Let’s get one thing clear, right off the bat. This is the best dish I’ve made in a while.
It’s cavatappi pasta with cannellini beans, garlic and sun-dried tomatoes. A bare-bones spin on pasta e fagioli. Ludicrously inexpensive, and nearly idiot-proof to make. Easy enough for a weeknight, fancy and plentiful enough to serve to guests.
Have I mentioned how fabulous this is?
I’d had this recipe bookmarked for nearly a year, but really, I’m always conflicted when it comes to trying new pasta dishes. I love the flavor and texture of a well-sauced pasta, but my poor insulin-flooded body always makes me regret it afterward. This is decidedly a Sometimes Food for me. So I’ve made up my mind that there’s no room in my life for mediocre pasta. And I hold off on trying new things, for fear of using up my pasta-allotment on something disappointing.
Then my darling friend Audrey went to Italy for a spell. Knowing me as well as she does, she brought back the perfect souvenir. Not a snow-globe, not a keychain, and not one of those joke aprons with the hairy male torso.
She got me a pack of sun-dried tomatoes.
I have an odd weakness for th0se wrinkly brick-tinted suckers–even the cheap bad ones have a challenging chew and sweet-sour punch that I can’t resist. And the tomatoes Audrey brought back were good. So, so good. I could have easily eaten the entire package out of hand in one go–in fact, I considered it.
But then pasta called to me.
Shall I explain the magic of this recipe? It lies in three simple steps, traditional in so many pasta dishes:
- The garlic is thinly sliced and oh-so-gently toasted in olive oil.
- The sauce is thickened with simmered pasta cooking water.
- The pasta is drained shy of doneness and finished in the sauce.
In this case, a number of wonderful things happen: the garlic slices turn warm and rich, mimicking the shape and flavor of the beans and tomatoes; the pasta water rehydrates the tomatoes, turning them into juicy pungent morsels; and the abundant bean and pasta starch in the pan clings to the surface of the noodles, creating a velveteen-textured veil of a sauce.
I had neither the parsley nor the fresh Parmesan recommended in the recipe, so I swapped in a little dried lavender, of which I have oodles. (Stay tuned for that story.) I also took a page from the last time I made beans and tomatoes, and crisped all the ingredients together in the pan before adding water. I heartily approve of doing it this way: the beans wrinkled and toasted, and about half of them lazily slumped open as they simmered, exuding their creamy interiors into the sauce. Ahhhhhh.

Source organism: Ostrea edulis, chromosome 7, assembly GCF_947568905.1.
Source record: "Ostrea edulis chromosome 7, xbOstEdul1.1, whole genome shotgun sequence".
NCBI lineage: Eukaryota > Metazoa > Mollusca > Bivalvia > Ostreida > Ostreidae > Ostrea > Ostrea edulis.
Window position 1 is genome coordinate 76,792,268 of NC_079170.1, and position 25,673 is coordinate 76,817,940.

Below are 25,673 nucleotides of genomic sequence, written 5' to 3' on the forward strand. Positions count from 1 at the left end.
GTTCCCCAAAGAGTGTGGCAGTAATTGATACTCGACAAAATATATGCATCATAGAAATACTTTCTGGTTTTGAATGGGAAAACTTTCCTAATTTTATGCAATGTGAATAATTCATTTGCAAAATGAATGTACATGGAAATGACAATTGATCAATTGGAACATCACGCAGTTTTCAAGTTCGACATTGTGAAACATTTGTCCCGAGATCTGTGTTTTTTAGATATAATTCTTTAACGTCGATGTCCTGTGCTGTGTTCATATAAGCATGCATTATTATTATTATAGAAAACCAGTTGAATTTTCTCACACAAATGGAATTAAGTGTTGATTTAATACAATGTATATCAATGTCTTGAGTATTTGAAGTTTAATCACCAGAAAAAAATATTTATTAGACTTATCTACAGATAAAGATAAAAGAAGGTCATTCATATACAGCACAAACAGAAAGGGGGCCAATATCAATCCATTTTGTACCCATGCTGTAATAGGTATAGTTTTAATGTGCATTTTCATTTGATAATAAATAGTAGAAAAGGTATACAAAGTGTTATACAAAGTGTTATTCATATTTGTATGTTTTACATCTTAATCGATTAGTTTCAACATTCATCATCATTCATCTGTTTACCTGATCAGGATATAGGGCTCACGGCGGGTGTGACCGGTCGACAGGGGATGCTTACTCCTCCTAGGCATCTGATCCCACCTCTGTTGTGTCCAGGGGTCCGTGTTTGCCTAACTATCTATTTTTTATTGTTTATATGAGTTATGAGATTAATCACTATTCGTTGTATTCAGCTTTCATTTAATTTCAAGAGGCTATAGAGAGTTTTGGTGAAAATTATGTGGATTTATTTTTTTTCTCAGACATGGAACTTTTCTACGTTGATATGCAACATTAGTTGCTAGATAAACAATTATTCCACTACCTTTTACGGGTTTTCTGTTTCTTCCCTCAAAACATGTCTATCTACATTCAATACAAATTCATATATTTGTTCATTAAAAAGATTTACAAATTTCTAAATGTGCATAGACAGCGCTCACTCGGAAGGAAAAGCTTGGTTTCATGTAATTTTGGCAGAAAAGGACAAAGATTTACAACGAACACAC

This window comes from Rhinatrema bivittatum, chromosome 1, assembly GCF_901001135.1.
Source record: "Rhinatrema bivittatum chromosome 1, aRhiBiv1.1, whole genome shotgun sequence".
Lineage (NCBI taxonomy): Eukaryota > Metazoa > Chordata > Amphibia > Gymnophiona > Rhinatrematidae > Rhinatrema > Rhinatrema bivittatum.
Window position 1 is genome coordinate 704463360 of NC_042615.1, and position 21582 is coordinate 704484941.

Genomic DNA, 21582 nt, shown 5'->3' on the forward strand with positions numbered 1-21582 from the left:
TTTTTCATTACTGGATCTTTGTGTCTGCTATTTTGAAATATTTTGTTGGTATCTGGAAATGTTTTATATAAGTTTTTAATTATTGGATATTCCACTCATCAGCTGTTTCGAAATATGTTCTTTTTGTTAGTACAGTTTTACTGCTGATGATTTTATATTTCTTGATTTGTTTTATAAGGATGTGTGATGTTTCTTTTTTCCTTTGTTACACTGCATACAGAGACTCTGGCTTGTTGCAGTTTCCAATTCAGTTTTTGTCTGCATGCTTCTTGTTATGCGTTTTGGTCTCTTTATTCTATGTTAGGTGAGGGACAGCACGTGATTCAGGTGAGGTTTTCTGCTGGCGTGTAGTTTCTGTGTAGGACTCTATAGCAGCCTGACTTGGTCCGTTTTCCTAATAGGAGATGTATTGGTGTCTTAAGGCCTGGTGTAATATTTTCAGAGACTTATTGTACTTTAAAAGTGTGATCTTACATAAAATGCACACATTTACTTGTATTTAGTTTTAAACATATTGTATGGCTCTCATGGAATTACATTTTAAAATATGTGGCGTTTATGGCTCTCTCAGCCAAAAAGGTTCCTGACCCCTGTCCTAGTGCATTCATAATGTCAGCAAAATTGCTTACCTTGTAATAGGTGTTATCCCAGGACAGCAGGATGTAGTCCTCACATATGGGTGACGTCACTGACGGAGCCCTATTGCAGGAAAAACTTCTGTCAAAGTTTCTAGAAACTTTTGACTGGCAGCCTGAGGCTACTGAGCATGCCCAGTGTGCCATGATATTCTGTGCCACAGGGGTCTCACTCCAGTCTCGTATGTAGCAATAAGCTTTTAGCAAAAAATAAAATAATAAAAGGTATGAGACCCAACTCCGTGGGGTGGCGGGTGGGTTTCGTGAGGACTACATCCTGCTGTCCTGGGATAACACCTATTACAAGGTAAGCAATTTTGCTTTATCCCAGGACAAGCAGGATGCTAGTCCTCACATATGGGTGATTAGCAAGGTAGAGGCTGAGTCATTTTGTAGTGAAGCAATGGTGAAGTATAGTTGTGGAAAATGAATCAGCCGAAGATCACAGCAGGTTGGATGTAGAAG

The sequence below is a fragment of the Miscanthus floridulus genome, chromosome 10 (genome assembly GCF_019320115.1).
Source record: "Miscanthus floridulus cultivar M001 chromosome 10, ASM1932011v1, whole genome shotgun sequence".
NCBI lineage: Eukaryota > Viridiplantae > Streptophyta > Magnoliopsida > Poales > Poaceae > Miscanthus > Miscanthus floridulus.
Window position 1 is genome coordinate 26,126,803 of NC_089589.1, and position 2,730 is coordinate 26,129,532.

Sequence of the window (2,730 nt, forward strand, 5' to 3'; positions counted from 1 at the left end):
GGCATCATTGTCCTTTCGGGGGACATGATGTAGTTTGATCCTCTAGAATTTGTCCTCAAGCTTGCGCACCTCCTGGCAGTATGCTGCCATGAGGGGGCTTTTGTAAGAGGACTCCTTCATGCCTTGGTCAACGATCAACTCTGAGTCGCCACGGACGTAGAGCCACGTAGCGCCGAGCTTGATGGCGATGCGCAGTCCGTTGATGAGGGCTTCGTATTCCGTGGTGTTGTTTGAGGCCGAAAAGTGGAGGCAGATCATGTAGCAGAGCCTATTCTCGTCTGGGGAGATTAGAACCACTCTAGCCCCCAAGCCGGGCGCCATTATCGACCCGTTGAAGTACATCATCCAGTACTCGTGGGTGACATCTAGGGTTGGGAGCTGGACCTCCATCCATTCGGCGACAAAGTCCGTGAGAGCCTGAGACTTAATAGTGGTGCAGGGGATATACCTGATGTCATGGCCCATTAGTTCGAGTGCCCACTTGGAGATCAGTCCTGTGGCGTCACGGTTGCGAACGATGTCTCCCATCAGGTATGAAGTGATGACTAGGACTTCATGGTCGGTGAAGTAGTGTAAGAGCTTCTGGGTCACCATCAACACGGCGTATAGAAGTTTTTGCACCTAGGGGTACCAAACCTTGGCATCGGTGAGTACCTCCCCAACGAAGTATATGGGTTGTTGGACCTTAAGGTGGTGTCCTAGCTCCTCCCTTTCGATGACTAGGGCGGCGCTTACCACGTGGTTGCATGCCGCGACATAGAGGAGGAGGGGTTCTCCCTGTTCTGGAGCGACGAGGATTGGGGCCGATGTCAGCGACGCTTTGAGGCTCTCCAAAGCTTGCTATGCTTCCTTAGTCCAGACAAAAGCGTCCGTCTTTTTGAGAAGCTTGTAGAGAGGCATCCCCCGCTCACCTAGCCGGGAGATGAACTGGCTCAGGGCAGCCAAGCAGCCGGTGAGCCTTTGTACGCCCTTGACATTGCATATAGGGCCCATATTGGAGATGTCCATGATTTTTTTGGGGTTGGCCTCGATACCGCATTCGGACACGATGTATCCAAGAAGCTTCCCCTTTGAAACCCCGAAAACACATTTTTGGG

Other than that, I followed directions, obediently. The original recipe called for a pound of pasta, which led to a fairly thinly-sauced dish. Next time, I might use half the pasta and simmer the sauce down to a bare minimum of liquid before finishing the whole thing off. Your mileage, as always, may vary.
On to the recipe!
Pasta e Fagioli with Sun-Dried Tomatoes (serves 4-6)
Adapted from the Amateur Gourmet
1 lb. cavatappi (or any other short cool-shaped pasta that strikes your fancy)
3 tbsp olive oil
1 (15-0z.) can cannellini beans, drained, rinsed and thoroughly dried
4-5 cloves garlic, sliced
Large pinch red pepper flake (maybe 1/4 tsp)
1 1/2 cups sun-dried tomatoes, drained (if packed in oil) and sliced into small pieces
1/2 tsp dried rosemary OR 1/4 tsp dried lavender
1/2 cup fresh-grated Parmesan cheese (optional)
Salt and fresh-ground black pepper to taste
Boil pasta in lots of salted water. When it’s about a minute shy of the recommended cooking time, scoop out and reserve 2 cups of pasta water, then drain pasta and set aside.
Meanwhile, in a large (large!) skillet or deep-sided saute pan, heat olive oil over medium-high heat. (If your sun-dried tomatoes are packed in olive oil, you can replace up to 2 tbsp of the regular olive oil with tomato oil.) Add beans and saute, stirring occasionally, until they are just starting to turn wrinkly and crisp and fragrant. Add garlic and red chili flake and saute for about another 5 minutes, just until it picks up a little golden color. Add tomatoes, spread the contents of the pan in a single layer, and let sizzle for a couple minutes.
Pour in 3/4 cup of the pasta water and bring to a vigorous simmer, then let it bubble until the liquid has reduced to a glaze on the bottom of the pan. Add the rest of the pasta water, then crush the dried herbs between your palms and stir them in. Bring back to a simmer and let boil pretty vigorously for another 10-15 minutes, or until the liquid has thickened and reduced again to about 1/4 of its volume. Toss in the pasta and let it cook the rest of the way in the sauce–it will absorb some of the remaining liquid.
Remove from the heat and stir in cheese (if using). Add black pepper to taste, but be careful with the salt–the pasta water should have added all you need.